The NJ Historic Preservation Office has awarded Pitney Farm structures and property a certification of eligibility to be listed on the New Jersey and National Register of Historic Places. Recognized as the Pitney Farm Historic District, the farm’s structures singled out by the NJHPO include:
- the pre-Revolutionary Main House
- the 1860 Farmer’s Cottage
- the 1930s Chauffeur’s Cottage
- the 1910 Cottage
- the Main Barn
- Ice House
- rare Corn Crib
- the display gardens
- the working gardens
- the 250 year old maple Alleé
These buildings and gardens were recognized by the NJ Historic Preservation Office to be eligible for listing on the New Jersey and National Registers under three of their four criteria. They deemed Pitney Farm to be worthy of listing as an irreplaceable New Jersey historic resource. Currently, Pitney Farm has no historic protection.
The farm was purchased in 2009 by Mendham Township for the purpose of benefiting the community and meeting the needs of our citizens. The current Mendham Township Committee, disregarding overwhelming community support and the recommendations of multiple historic preservation bodies, have directed the Township Attorney John Mills to pursue the sale of the historic 5.1 acre property at public auction. This would pit the developers against the community support to preserve historic Pitney Farm in perpetuity. The likely result of a public auction will be sale to the highest bidding developer, the loss of the historic structures on the property, and the building of as many residences as the property can accommodate. This intensive development of the site goes against current zoning and would increase housing density in Mendham.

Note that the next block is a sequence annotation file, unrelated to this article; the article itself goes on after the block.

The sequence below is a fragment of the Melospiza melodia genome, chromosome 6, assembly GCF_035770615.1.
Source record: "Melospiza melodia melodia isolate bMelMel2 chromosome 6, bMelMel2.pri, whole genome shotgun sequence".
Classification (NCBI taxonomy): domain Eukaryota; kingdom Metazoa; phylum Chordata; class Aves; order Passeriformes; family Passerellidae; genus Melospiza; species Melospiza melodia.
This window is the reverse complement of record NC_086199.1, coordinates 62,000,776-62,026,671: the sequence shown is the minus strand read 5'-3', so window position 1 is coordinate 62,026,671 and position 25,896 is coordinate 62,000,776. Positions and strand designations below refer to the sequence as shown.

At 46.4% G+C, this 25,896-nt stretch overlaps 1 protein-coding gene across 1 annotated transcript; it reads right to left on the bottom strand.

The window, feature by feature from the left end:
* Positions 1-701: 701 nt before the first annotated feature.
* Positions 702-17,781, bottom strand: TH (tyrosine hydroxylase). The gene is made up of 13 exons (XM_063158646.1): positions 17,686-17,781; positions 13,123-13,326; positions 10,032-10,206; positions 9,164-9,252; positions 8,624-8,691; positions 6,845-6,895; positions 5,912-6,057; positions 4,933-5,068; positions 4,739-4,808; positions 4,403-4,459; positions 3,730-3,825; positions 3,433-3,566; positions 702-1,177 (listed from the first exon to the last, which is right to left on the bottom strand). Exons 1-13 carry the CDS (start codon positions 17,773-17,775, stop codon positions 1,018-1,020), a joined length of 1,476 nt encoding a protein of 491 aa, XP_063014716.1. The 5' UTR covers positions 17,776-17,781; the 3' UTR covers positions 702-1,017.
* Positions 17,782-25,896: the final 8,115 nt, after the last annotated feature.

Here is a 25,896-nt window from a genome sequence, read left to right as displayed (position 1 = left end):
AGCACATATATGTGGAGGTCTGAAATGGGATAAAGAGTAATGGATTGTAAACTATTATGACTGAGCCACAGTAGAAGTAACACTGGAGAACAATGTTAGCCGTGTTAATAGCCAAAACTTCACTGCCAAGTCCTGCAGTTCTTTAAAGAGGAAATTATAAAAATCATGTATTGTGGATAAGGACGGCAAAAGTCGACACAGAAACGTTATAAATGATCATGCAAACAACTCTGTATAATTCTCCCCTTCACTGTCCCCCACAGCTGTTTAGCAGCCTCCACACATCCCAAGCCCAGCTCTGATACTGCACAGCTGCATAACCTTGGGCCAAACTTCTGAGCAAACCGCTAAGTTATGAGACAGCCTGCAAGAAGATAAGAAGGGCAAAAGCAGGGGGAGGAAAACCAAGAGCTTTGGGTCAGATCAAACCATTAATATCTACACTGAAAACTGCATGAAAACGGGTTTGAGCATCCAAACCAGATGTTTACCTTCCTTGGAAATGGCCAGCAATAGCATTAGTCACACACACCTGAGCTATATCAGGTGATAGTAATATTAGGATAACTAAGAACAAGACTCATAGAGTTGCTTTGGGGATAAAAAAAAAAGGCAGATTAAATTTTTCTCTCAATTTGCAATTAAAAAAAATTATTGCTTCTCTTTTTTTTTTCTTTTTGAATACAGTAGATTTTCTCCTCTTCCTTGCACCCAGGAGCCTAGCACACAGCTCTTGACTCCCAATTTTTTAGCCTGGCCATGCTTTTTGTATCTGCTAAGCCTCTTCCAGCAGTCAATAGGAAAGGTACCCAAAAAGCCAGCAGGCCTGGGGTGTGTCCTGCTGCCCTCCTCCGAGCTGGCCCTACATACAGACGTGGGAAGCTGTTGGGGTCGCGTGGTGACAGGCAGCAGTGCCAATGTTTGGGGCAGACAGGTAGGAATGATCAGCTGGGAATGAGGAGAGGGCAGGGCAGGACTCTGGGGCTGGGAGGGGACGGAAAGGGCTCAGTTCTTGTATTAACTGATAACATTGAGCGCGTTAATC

If you feel we need to keep Pitney Farm out of the hands of developers, if you are dismayed by the thought of losing Pitney Farm forever, please write a Letter to the Editor, e-mail each one of the 5 Mendham Township Committee members, and go to the “Get Involved” section of this web site. Those who want to see Pitney Farm saved and used for programming and spaces to benefit the community must make their voices heard now.